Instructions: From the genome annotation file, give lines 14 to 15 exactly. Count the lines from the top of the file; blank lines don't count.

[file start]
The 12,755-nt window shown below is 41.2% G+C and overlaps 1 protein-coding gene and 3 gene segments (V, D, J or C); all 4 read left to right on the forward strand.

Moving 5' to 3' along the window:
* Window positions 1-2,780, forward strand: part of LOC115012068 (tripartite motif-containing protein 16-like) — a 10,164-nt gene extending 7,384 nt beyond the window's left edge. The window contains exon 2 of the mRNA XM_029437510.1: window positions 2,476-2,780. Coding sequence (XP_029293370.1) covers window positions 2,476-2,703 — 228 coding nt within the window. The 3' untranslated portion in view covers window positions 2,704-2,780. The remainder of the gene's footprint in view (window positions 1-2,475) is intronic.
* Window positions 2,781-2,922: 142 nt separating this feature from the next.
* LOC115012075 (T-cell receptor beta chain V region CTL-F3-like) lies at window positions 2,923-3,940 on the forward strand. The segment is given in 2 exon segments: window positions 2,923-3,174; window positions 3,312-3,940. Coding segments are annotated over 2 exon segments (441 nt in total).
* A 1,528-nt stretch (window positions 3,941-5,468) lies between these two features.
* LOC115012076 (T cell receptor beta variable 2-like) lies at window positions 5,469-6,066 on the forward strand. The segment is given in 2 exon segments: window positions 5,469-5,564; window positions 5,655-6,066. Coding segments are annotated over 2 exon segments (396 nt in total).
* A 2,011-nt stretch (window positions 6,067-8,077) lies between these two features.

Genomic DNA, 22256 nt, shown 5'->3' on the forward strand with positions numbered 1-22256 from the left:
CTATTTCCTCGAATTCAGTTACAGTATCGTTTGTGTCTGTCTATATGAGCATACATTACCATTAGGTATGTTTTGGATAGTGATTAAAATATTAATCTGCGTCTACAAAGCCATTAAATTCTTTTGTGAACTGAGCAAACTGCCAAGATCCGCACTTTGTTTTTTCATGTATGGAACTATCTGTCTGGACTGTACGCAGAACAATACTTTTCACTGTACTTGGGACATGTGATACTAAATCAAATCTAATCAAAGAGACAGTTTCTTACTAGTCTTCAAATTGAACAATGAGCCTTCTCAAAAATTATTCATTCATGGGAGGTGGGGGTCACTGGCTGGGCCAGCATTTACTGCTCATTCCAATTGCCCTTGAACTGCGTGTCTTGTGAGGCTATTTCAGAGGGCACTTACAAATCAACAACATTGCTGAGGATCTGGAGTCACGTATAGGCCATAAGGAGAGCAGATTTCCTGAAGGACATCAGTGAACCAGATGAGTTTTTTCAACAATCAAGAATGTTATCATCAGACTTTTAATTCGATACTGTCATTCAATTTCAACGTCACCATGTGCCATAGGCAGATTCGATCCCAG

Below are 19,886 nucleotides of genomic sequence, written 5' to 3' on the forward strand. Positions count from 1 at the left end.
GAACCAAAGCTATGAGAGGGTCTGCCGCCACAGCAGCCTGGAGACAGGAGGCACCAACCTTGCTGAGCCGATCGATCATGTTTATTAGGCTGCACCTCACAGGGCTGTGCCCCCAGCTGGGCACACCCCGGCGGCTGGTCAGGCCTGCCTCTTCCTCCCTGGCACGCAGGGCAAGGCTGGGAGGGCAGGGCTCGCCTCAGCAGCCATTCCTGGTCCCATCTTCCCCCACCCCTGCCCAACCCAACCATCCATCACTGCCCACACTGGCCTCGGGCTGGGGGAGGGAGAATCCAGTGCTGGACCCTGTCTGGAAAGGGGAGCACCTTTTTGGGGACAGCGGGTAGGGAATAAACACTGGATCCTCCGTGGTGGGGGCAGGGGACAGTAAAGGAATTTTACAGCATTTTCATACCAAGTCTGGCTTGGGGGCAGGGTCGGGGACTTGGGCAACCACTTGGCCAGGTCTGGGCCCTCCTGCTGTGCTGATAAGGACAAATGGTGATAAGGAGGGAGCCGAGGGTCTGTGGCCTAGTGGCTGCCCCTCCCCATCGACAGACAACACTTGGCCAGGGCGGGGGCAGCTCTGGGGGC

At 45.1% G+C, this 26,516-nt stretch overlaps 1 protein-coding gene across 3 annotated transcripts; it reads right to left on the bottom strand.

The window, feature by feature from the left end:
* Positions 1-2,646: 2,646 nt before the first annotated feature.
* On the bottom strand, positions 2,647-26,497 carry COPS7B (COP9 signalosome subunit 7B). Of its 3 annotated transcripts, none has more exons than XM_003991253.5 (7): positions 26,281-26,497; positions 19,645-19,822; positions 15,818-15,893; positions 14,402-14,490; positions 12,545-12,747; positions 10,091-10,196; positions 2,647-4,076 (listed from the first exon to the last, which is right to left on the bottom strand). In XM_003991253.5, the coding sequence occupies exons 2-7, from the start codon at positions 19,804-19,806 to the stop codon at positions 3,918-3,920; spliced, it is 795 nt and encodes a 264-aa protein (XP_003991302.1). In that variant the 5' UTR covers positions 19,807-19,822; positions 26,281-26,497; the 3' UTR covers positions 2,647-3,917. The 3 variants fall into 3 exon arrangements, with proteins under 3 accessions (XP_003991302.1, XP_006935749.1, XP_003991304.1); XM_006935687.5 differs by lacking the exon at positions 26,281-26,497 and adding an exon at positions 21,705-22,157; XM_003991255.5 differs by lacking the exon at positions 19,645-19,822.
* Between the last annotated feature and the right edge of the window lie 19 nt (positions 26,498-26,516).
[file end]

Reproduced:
The window, feature by feature from the left end:
* Positions 1-2,646: 2,646 nt before the first annotated feature.